UK Government commits to ‘ambitious’ tourism project post-Brexit

Government ministers will meet with business leaders in the UK’s tourism sector to develop an “ambitious Industrial Strategy sector deal” to boost the economy, the Secretary of State for Digital, Culture, Media and Sport, Jeremy Wright, said today.

Spirits giant Edrington invested millions in a state-of-the-art whisky distillery and visitor centre earlier this year. (Photo: Simon Price/PA Wire

The deal, Wright said, will incentivise businesses to visit the UK “throughout the year” while also investing more in training staff to make working in hospitality a “career for life.”

The department wants business leaders in the UK’s tourism sector to improve in four ways:

  1. Making tourism and hospitality a career for life
  2. Making the UK the most accessible tourism industry in the world
  3. Sharing industry data to identify growth opportunities in new and emerging markets
  4. Increasing accommodation capacity

The initiative comes after months of lobbying from trade bodies such as the British Beer and Pub Association (BBPA) and UKHospitality. “The tourism and hospitality sectors are closely linked, with over 80% of tourism jobs within hospitality,” UKHospitality boss Kate Nicholls said, “so this will have a positive impact on our ability to recruit and retain the workforce we need.”

A growing segment of the UK’s drinks industry has started to cater for visitors by opening their vineyards and distilleries to the general public, and laying the groundwork for on-site restaurants and hotels.

English winery Denbies secured £4 million in funding to create a ‘vineyard hotel’ and significantly increase its sparkling production earlier this year, with HSBC putting £1.7 million towards to the project. Work on the 17-room hotel began this September and it is expected to be complete in time for spring of next year. Chief operating officer Jeanette Simpson told reporters that wine tourism will play “an integral part” in the development of the UK’s own wine industry.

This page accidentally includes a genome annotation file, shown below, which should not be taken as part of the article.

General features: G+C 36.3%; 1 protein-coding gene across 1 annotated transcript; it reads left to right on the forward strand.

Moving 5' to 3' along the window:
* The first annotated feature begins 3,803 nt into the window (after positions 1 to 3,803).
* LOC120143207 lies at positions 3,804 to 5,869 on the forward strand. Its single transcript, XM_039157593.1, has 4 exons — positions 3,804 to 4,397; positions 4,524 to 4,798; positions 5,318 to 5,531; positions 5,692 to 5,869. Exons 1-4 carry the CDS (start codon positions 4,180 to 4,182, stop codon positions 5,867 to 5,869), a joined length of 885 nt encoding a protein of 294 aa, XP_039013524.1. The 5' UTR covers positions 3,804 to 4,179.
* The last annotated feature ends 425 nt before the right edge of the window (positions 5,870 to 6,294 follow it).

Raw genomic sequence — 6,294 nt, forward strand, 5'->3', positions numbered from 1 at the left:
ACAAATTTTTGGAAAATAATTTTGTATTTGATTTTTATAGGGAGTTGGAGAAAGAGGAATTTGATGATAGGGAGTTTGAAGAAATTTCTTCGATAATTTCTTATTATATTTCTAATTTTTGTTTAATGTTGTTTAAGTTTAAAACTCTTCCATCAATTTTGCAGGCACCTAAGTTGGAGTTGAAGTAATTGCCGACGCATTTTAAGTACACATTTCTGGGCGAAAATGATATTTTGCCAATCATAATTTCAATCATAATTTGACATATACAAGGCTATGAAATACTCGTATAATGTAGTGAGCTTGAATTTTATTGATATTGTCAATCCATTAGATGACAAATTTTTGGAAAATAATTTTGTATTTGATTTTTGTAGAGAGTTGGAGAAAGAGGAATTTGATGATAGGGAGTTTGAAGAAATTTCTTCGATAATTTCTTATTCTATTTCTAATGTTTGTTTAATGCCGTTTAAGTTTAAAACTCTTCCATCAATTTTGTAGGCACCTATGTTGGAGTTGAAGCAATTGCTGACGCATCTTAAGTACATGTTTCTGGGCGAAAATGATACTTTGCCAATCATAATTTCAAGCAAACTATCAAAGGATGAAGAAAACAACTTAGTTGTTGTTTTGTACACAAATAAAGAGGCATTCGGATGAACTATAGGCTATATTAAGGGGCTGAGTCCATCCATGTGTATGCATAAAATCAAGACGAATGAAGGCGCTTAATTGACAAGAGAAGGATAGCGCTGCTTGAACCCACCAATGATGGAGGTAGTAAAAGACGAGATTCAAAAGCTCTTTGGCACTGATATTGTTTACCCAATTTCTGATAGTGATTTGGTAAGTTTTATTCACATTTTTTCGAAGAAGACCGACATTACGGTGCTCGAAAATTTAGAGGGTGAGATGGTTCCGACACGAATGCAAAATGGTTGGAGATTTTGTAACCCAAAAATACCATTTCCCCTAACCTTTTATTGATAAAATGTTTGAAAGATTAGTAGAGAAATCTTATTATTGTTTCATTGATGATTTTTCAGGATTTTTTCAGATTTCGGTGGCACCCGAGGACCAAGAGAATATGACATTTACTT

Spirits giant Edrington opened a new distillery and visitor experience for Scotch-producer The Macallan in June 2018. The new still-house cost £140m to build, forming part of Edrington’s much larger, £500m investment into the brand.

But trade bodies have warned that employers will struggle to meet the government’s criteria if they cannot recruit enough staff in the first place.

Hospitality is the 3rd largest private sector employer in the UK, but a recent YouGov poll found that around 330,000 foreign hospitality workers are considering leaving the UK due to Brexit.

Almost 1 in 5 (18%) of hospitality managers reported that recruitment had been harder now than in April 2017, with 16% believing they will not be able to fulfil their staffing requirements over the next five years with domestic workers.

Restaurant groups in particular are feeling the strain in the UK’s current economic climate. Profits of the UK’s top 100 restaurant groups fell by a collective 64% in 2017, with 35 now loss-making – up 75% in just a year – according to research by accountancy firm UHY Hacker.

“The positive work that we do, and the future initiatives we wish to undertake with the help of the sector deal does, Nicholls said, “rely on the sector being able to access sufficient labour, at a time when we have virtual full employment,” Nicholls said, “and any future immigration policy will need to reflect that.”

British Beer and Pub Association Chief Executive Brigid Simmonds said the announcement was “a great vote of confidence from the Government in our sector.”

“Recruitment and retention are vital when as it stands 24% of our employees come from overseas, which rises to over 80% in metropolitan areas.

“The BBPA is already chairing a group across the tourism sector on retention, and there is much work to do to secure the deal, but on the anniversary of the introduction of the Industrial Strategy, it is good to see such support from Government and VisitBritain.”

UK tourism is now worth over £66 billion a year to the economy. The sector employs 1.6 million people, covering beaches and activity parks, to hundreds of thousands of heritage sites.


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